Testing for Knowledge

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Time to Change Paths
The expansion of the testing objective in the late 1970s signaled the rise of testing as a distinct, full-time occupation. We looked, quite naturally, at the advances taking place in the hardware quality movement led by Deming, Juran, and others, and we drew analogies. Unfortunately, most of these analogies were flawed, and still are. The barriers to productivity and profitability in software development are different than they are in hardware manufacturing. Following the path laid by our brethren in hardware will not lead us to the successes they found. We pursue the same goal, but we must take a different path.

That does not mean that our efforts at process improvement are wrong. They're not. We can point to process improvements in requirements management that decrease the probability that project costs will go out of control. We can point to process improvements using software test automation that improve software reliability by increasing test coverage. But we must face facts; in development, process improvements do not increase productivity or profitability. They provide insurance. Like any insurance, unless something goes wrong, the money spent on it simply adds cost. This is why focusing on process improvement has not increased the value and stature of our occupation.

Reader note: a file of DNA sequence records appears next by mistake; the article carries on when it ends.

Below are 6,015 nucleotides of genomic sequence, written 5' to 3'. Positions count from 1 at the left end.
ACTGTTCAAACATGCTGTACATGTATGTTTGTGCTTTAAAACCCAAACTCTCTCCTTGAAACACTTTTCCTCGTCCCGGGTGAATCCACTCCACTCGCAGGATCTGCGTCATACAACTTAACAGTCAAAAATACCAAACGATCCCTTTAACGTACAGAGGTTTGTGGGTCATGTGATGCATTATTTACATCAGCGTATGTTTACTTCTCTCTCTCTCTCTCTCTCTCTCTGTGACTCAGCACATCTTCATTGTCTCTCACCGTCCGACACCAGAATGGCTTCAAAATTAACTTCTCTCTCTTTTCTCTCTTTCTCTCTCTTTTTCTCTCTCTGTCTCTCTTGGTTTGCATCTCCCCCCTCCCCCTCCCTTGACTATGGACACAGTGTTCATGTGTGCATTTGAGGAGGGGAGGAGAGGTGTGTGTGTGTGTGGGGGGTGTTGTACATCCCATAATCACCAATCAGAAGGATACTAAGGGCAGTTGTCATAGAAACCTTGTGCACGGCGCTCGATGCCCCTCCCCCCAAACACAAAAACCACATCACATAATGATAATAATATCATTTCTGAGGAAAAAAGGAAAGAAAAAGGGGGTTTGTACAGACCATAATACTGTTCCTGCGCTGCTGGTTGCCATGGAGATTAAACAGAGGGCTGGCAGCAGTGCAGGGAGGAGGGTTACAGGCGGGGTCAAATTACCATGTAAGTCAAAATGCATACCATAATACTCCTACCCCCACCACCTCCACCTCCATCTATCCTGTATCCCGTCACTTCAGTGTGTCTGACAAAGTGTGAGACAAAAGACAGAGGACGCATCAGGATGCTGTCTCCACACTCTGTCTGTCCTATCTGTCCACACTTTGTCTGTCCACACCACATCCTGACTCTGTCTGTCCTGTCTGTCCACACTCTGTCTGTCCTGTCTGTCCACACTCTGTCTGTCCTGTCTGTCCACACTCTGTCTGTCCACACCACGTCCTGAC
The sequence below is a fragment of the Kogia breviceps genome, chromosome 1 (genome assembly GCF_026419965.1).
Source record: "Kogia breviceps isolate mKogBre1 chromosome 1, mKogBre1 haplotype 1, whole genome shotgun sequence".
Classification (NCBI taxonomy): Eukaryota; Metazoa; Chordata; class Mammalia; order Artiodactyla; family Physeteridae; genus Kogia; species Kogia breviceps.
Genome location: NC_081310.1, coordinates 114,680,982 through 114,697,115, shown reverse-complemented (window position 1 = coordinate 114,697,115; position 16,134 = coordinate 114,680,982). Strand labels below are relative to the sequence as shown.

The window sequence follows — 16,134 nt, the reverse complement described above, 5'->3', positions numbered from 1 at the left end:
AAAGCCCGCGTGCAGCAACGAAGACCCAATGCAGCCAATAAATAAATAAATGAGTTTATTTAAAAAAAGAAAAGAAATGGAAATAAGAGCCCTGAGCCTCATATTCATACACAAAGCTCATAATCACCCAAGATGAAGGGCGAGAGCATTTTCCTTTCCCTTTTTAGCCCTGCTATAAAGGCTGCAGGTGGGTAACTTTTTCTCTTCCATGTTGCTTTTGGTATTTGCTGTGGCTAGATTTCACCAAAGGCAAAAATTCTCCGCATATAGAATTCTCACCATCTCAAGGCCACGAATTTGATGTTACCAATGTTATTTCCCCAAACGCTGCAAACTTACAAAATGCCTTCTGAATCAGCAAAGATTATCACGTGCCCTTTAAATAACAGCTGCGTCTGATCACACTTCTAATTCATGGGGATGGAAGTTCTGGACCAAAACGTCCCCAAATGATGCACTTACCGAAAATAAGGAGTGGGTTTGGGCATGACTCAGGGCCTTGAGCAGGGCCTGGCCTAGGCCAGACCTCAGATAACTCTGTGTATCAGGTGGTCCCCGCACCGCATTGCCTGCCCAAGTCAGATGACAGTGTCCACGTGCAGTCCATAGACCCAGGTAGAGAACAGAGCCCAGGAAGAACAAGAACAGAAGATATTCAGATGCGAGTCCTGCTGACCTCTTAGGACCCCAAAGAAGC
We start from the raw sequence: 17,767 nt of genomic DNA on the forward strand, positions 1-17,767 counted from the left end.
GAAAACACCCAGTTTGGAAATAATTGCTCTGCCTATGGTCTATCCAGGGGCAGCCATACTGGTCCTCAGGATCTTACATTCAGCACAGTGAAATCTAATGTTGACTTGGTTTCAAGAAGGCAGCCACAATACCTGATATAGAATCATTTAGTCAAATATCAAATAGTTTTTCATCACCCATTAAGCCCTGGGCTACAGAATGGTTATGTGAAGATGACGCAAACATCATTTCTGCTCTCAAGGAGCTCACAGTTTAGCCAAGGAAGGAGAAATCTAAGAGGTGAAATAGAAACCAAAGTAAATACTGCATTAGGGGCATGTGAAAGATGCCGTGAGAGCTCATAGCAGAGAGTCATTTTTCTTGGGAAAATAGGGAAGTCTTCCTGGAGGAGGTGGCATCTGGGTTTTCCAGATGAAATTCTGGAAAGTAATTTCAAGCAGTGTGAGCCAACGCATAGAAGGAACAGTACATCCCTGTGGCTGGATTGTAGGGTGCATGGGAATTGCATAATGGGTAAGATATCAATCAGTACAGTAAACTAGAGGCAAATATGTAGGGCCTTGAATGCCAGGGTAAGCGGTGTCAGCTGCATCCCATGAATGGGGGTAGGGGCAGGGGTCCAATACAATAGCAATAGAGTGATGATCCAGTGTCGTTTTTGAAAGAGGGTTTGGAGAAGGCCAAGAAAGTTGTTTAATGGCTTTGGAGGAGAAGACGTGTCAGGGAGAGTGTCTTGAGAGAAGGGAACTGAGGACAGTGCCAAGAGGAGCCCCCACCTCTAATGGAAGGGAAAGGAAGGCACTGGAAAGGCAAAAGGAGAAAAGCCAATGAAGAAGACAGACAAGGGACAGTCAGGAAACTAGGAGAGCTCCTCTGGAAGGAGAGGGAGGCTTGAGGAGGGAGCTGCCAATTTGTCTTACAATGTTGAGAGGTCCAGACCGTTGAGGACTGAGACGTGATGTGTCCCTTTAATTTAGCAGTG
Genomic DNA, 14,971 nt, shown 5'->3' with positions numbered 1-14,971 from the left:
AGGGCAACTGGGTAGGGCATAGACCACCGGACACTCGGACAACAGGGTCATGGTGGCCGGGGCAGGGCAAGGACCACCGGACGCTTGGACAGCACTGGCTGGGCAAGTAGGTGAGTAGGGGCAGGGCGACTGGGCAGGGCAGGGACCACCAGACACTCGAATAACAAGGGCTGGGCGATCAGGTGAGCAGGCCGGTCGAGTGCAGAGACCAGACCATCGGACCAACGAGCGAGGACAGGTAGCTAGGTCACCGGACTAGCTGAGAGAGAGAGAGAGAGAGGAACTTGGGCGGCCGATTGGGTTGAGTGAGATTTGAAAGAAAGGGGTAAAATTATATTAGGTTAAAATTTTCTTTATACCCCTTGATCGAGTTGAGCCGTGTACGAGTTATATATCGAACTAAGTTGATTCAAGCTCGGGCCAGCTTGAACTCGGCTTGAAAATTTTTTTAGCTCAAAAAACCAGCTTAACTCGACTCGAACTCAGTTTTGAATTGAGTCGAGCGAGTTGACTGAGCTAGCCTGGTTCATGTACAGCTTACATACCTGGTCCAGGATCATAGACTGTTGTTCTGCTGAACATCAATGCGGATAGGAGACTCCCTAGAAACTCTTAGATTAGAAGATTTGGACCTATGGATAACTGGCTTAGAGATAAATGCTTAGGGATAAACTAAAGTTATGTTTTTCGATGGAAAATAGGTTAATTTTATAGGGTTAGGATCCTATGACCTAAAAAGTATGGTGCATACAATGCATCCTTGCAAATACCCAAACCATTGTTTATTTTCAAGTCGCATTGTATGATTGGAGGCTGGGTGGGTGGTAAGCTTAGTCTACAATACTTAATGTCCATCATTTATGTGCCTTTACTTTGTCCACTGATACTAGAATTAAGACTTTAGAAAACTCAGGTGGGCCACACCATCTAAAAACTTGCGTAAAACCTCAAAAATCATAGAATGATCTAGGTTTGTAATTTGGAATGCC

For the software quality movement, success lies down a different path; one designed to address a different barrier than that addressed in hardware manufacturing. The barrier to improved productivity and profitability in software development is not process variability. It's knowledge. Knowledge not just of tools and processes, but knowledge of how our systems work, how they work together, and how the business uses them. And testing, not process improvement, will lead us to that knowledge. The solution lies in expanding the testing objective from "test to fail" to "test for knowledge." The expansion requires change both in what we say about testing and in what we do while testing. These changes will provide the basis for a new perception of software quality efforts and for achieving new levels of productivity; first within testing and then across the development process.

To change the business's perception of the value we provide, we need first to change how we talk about our objective. Today we say, "We test to find defects in the software." But "test to fail" gives the impression that we have an on/off, pass/fail view of things. That's not very business-like. Instead we should say, "We test to ensure the software and the documentation match. When they don't, we broker the discussion about which one to change. Change the software or change the documentation. When they match, we'll sign off." Our new job is to collect and disseminate knowledge; in this case, knowledge of whether or not the software and the documentation match. When they don't, we report it and make the business responsible for the cost decision. "How important are the specifics of this requirement to you? The software doesn't meet them all today. Do you want to spend more money to have the developers rework the software and have us check it again? Or would you rather modify the requirement?"